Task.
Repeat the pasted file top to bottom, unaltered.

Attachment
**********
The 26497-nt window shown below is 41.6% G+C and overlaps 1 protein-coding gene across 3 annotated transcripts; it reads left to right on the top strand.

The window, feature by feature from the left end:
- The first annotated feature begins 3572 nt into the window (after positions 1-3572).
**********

The 26497-nt window shown below is 41.6% G+C and overlaps 1 protein-coding gene across 3 annotated transcripts; it reads left to right on the top strand.

The window, feature by feature from the left end:
- The first annotated feature begins 3572 nt into the window (after positions 1-3572).